Howell to run for president-elect; Kendall, Walther for vice presidency
Posted Aug. 15, 2000
Outgoing AVMA Executive Board member Dr. Joe M. Howell has declared his candidacy for president-elect of the AVMA in 2001, while Drs. Tom R. Kendall and Jack O. Walther said they would vie for the vice presidency.
The announcements were made at a Candidates Introductory Breakfast when the AVMA House of Delegates met in Salt Lake City prior to the AVMA annual convention.
The candidates stressed the need for the Association to focus on veterinary economics in the coming years, and noted their support of the National Commission on Veterinary Economic Issues (NCVEI) in its mission to raise veterinarians' income.
Each also noted the ongoing threat to the AVMA accreditation process by California Assembly Bill 2842. Introduced in the state legislature in March, the bill, if passed, would authorize California to recognize an accrediting body for certain foreign veterinary colleges apart from the AVMA Council on Education.
Dr. Joe M. Howell
The Oklahoma, Missouri, and Kansas veterinary medical associations nominated Dr. Howell for president-elect, and four past AVMA presidents have endorsed his candidacy.
Dr. Howell is the only candidate for the position at this time.
During his address, Dr. Howell said his colleagues' confidence in his ability to serve "not only touches me deeply, but it really challenges me to meet their every expectation in the event I'm elected."
This week he ends 2½ years as the District VII representative on the Executive Board. Prior to that, he was the Oklahoma delegate to the AVMA House of Delegates.
One of the challenges to AVMA leaders is working to improve services to its members, yet with an awareness of their constantly changing needs, Dr. Howell said. He praised the Association's more than 30 councils, committees, and task forces that study the issues affecting veterinary medicine and recommend solutions in the best interests of AVMA members, animal health, and the public.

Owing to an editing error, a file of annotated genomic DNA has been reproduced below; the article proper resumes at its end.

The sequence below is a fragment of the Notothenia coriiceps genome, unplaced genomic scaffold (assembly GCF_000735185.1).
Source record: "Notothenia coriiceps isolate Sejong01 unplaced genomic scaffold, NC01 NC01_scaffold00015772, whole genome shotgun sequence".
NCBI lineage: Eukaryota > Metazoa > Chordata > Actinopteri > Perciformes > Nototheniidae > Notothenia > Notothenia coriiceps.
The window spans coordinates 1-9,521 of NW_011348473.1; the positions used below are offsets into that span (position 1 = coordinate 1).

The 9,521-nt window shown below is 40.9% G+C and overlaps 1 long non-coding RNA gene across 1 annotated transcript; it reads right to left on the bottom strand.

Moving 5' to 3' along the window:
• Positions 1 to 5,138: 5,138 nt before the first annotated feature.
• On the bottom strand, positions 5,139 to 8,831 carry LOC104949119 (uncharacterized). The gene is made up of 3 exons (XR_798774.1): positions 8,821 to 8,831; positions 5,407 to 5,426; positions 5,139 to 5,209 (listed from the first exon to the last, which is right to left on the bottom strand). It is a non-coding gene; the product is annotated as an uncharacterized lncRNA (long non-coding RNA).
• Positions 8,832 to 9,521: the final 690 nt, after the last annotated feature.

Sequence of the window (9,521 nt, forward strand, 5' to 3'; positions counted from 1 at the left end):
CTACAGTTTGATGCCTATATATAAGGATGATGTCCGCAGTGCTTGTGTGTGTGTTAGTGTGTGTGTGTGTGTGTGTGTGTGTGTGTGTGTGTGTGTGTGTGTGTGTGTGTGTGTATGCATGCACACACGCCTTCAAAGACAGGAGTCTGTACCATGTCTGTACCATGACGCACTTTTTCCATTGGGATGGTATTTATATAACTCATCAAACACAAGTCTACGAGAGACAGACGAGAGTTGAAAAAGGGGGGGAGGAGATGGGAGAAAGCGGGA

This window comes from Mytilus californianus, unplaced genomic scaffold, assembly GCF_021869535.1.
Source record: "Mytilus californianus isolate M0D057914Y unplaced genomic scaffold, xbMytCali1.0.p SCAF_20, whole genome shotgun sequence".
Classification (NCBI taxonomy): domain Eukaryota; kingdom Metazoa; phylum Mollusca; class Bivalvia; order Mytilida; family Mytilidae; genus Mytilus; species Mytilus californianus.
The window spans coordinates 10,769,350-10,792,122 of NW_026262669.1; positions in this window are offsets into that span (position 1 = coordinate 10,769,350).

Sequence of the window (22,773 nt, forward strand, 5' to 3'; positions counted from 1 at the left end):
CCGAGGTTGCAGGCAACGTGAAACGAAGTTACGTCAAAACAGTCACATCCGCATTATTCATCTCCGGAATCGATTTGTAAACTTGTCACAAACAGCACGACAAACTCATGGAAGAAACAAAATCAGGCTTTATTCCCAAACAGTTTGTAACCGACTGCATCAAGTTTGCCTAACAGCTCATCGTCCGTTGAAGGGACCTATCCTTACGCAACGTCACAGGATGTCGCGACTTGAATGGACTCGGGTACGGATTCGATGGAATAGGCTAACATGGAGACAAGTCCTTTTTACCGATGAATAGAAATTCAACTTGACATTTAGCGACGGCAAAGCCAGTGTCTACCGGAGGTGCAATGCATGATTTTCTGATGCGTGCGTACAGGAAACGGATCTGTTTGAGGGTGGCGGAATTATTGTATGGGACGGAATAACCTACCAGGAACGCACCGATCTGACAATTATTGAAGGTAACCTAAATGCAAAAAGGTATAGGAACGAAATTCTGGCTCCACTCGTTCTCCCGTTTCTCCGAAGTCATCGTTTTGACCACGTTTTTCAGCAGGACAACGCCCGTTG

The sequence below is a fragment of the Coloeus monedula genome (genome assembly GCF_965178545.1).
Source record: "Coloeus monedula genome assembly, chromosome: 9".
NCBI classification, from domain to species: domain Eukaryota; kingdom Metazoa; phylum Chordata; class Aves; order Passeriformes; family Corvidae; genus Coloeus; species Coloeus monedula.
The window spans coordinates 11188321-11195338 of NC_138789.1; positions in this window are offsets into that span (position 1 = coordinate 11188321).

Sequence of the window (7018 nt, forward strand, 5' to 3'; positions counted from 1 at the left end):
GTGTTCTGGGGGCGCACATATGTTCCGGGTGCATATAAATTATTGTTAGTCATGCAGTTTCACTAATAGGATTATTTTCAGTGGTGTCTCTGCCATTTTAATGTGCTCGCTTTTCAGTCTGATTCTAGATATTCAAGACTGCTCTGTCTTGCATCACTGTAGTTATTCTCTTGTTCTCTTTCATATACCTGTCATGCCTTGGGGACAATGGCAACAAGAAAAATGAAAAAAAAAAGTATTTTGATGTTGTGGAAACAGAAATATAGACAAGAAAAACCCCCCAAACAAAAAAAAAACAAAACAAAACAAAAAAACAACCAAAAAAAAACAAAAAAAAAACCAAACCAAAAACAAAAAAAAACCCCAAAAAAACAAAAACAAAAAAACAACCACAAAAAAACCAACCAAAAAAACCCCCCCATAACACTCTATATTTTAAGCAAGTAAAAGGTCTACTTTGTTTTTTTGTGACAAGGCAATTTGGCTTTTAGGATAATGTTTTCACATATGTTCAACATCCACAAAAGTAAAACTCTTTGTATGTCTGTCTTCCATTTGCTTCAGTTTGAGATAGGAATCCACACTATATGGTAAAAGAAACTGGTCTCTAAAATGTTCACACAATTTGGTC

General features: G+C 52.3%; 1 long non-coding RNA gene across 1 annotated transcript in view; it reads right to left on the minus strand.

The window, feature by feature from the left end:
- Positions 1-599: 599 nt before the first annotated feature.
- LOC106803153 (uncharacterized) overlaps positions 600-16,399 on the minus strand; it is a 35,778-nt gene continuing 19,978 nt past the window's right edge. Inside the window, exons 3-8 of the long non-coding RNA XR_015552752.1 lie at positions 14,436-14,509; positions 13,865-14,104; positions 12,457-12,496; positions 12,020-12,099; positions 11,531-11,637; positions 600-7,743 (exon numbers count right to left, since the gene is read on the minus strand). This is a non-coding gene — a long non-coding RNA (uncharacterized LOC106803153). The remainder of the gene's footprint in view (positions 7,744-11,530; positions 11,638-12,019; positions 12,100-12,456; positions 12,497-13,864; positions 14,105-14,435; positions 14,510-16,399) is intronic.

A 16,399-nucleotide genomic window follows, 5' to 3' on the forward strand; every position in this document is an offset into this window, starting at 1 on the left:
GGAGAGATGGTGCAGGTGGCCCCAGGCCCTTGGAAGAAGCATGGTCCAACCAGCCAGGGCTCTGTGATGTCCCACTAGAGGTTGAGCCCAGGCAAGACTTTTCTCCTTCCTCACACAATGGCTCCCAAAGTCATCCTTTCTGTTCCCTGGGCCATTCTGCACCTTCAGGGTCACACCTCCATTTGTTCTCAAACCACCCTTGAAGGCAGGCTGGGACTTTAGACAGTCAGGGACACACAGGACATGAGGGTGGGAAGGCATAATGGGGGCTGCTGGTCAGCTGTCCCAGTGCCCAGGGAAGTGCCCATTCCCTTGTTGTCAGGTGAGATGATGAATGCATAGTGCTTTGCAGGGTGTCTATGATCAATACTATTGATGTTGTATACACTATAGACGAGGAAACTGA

Dr. Howell believes one of the best examples of these services is the DVM degree from an AVMA-accredited veterinary college. Without directly naming the California bill, he said the accrediting standards, which are a "model for the world," must not be weakened by accreditation of substandard veterinary colleges.
"I support the AVMA in standing strong and ready to commit whatever resources necessary to keep these standards high," he said.
Dr. Howell is a three-time president of the Oklahoma State Board of Veterinary Medical Examiners. He co-owns a five doctor small animal hospital in northwest Oklahoma City in addition to other business ventures.
Dr. Tom R. Kendall
In their speeches, Dr. Kendall and Dr. Walther noted the dual requirements of the vice president: serving as a liaison between the Executive Board and veterinary students, and sitting on the board as a voting member.
Nominated by the California VMA, Dr. Kendall said his goal as vice president would be to convince veterinary students of the importance of practice economics to their success as veterinarians. In colleges where business courses are lacking, he would encourage deans and faculty to include veterinary practice management courses in their curriculums.
A "strong supporter" of veterinary students for the past 25 years, Dr. Kendall has participated in the extern program at the University of California-Davis School of Veterinary Medicine. UC-Davis' student chapter of the AVMA has endorsed his candidacy for vice president.
Dr. Kendall applauded the AVMA's role in commissioning the KPMG LLP economic study and their hand in creating the NCVEI. He said he would use his platform as vice president to further educate veterinary students and others about the study's findings.
Dr. Kendall is a former president of the California VMA and chairs the state association's legislative arm. He has been working to defeat the challenge to the AVMA's accreditation process. "Under the guise of diversity, this legislation, if it passes, would lower the quality of veterinary medicine practiced in California," he said.
Dr. Walther spoke about the importance of having a vision for veterinary students and recent graduates, but also the need to alleviate their high debt load.
As vice president, he would explore legislative remedies that could include deferment on loan interest payments, increasing the amount and availability of student loans, and tax relief for recent graduates wanting to buy their own veterinary practices.
Dr. Jack O. Walther
Sponsored by the Nevada VMA, Dr. Walther has the endorsements of four past AVMA presidents, and was introduced by the AVMA treasurer, Dr. James F. Peddie. He currently represents Nevada in the HOD and is a past chair of the AVMA Political Action Committee.
Dr. Walther said veterinary students are aware of the challenges facing the profession, as highlighted in the KPMG LLP study and are looking to the AVMA to solve some of these problems. "As vice president, it is incumbent to be part of that process, and be able to take that out to the students who are looking for guidance," he said.
He is concerned about the growing number of young veterinarians who are choosing not to join the AVMA. Bringing them into the Association, he said, is also a responsibility of the vice president.